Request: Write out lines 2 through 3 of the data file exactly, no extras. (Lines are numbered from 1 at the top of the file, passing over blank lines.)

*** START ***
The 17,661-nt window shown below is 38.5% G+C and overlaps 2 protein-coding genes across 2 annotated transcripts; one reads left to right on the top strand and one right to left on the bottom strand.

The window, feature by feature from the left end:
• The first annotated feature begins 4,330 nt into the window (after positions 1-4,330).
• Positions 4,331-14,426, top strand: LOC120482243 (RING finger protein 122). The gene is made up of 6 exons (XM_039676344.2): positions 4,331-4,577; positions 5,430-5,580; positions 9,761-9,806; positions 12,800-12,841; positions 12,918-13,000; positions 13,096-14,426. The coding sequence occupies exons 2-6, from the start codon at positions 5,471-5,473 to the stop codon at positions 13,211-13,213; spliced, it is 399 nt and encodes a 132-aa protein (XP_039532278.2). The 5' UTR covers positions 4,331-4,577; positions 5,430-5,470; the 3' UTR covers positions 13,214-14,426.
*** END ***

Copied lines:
The window, feature by feature from the left end:
• The first annotated feature begins 4,330 nt into the window (after positions 1-4,330).